But the session appeared doomed even before lawmakers returned Monday. “I think the special session has gone beyond the issue (of the legislative error),” said Sen. Bob Gardner, R-Colorado Springs. “There became a lot of discussion about whether there needed to be a special session and then positions hardened on both sides and then at that point, it wasn’t to be.”

A house of cards

From the start, even a minor fix to Senate Bill 267 was poised to generate controversy, given the opposition to the far-reaching spending measure and the blowback from conservative groups after its hurried bipartisan passage in the final days of the session.

Jon Caldara at the right-leaning Independence Institute called on Senate President Kevin Grantham to “man up and finally keep to his campaign promises.” And the conservative Americans for Prosperity, the political arm backed by billionaire brothers Charles and David Koch and led by Grantham’s former chief of staff, launched a campaign to build opposition to the special session among rank-and-file Republicans. The group’s activists made more than 1,000 calls and sent more than 700 emails to targeted lawmakers.

The main line of attack: The legislation to fix the error needed to go to voters for approval under TABOR, a constitutional amendment that is a potent third-rail in Colorado politics.

With opposition mounting, Grantham called on Hickenlooper to rescind the special session, and his leadership political committee began soliciting campaign contributions accusing the governor of “toying with taxpayer dollars.”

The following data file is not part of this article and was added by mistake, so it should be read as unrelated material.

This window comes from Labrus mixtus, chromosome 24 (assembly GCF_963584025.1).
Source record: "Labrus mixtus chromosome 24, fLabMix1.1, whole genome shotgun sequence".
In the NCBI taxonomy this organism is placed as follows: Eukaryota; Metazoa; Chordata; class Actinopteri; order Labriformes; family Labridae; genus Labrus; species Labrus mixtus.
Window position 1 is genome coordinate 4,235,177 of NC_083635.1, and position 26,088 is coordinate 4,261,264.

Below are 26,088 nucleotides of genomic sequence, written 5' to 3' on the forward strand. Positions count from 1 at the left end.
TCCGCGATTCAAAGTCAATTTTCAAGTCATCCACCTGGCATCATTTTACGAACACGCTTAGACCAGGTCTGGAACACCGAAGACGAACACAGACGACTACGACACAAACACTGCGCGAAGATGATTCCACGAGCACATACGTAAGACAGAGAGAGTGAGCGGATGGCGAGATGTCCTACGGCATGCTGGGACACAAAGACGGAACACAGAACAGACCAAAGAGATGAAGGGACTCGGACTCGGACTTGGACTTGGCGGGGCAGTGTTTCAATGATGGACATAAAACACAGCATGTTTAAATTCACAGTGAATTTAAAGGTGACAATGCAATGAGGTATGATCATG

Hickenlooper gave Republicans more ammunition when he suggested that special districts could cover the $25,400-per-day cost of the special session. He later backtracked as critics suggested it amounted to pay-for-play at the Capitol.

The governor also doubled-down on his special session order and fired back at Republicans for creating a “political circus,” which only made Republicans more entrenched against him.

Democratic legislative leaders called Republicans “obstructionists” and pointed to a Colorado Supreme Court decision that affirms lawmakers’ ability to pass legislation to correct the mistake without going to voters for approval under TABOR. But Republicans didn’t buy it.

Senate Republican leader Chris Holbert, of Parker, dismissed the court’s ruling in an eye-opening statement. “I did not swear an oath to uphold the opinion of a court,” he said, adding that his constituents’ interpretation of the constitution is more important.